Frederick Budget Proposal Invests in Community Values, Aims to Jump-Start Economy

Frederick County Executive Jan Gardner today proposed a fiscal 2022 budget that makes record investments in education and prioritizes health, economic prosperity, and equity. The County Executive’s budget holds tax rates steady, fully funds long-term obligations, and protects the County’s AAA bond rating.

“Our budget should reflect the community’s values,” Executive Gardner said.” “This budget funds what matters most. It creates a healthier, stronger, and even better Frederick County. Rise, recover and renew. It is like our shot in the arm– to lift us up and help us overcome, to ensure the delivery of important services both now and into the future, to make life better for people.”

The budget serves as a two-year “catch up” from the impact of the pandemic, reflecting a three-year true-up to actual income tax revenues and accumulated fund balance. The proposed budget also considers appeals and budget needs over a two-year period.

According to a press release:

Following a theme of “Rise, Recover, Renew,” the budget supports recovery so residents can flourish and be healthier, stronger, and better together.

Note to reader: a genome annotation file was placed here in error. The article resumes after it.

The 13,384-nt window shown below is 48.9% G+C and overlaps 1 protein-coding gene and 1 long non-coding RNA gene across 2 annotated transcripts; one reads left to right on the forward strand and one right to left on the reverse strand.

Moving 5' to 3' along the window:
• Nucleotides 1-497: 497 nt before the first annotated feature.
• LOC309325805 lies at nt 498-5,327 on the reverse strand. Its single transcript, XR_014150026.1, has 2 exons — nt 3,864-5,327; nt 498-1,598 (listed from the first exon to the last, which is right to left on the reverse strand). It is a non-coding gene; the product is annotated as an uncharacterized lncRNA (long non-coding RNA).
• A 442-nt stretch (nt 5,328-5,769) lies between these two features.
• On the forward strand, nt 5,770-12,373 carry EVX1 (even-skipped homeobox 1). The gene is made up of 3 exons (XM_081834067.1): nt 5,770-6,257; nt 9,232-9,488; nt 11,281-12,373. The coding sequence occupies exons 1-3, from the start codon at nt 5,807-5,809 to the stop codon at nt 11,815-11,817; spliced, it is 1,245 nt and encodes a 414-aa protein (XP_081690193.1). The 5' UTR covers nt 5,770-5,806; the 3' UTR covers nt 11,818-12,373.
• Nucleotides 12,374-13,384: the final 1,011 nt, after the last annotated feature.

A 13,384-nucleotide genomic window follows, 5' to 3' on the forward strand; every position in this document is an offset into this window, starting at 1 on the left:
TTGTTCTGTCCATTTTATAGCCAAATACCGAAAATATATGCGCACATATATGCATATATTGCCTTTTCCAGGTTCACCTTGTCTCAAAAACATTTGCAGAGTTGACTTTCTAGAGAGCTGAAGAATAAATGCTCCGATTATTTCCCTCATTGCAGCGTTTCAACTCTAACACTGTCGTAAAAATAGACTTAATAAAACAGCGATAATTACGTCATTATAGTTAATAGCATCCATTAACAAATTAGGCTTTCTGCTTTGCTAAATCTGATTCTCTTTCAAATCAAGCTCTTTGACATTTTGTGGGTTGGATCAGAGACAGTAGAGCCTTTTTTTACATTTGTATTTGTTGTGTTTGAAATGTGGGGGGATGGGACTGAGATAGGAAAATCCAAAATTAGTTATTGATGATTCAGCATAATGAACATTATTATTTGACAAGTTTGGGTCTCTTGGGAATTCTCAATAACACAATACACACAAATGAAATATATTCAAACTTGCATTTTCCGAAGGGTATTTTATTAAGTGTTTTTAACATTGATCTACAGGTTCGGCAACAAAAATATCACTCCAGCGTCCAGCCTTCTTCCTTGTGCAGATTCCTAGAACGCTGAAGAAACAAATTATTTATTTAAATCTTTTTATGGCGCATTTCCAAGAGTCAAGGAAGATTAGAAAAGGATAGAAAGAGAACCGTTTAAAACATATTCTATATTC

Highlights from Executive Gardner’s presentation include:

  • Making a Record Investment in Education – Funds $21.5 million over the legally required Maintenance of Effort for public education, plus $50 million in school construction and renovation in Year 1 of the Capital Improvement Program; $1.5 million for Frederick Community College; and $475,000 for Frederick County Public Libraries.
  • Jump-Starting the Economy – Invests $1 million in rural broadband. Funds an agriculture innovation center feasibility study. Supports job seekers and businesses through Workforce Services.
  • Restoring Good Health – Creates a permanent satellite office for the Health Department on the Golden Mile. Expands Mobile Crisis Unit availability to 24 hours a day seven days a week.
  • Advancing Equity – Improves equity in the workplace. Includes $83,000 for AARCH’s Heritage Center. Funds economic empowerment programs.
  • Taking Care of People – Ensures safe communities by funding contracts for law enforcement, corrections and firefighters. Provides $1 million for Community Partnership Grants.
  • Valuing County Workers – Begins phase-in of new pay scale for employees. Sets minimum full-time salary for County workers at $15 an hour.
  • Building a Better Future – Constructs new schools, libraries, bridges, and parks in every area of the county.
  • Protecting taxpayers – Does not raise taxes. Fully funds pensions. Protects AAA bond rating.

The County Council will hold a virtual public hearing on the proposed budget at 6:00 pm on Tuesday, April 20. For details, visit A complete copy of the operating and capital budgets is available at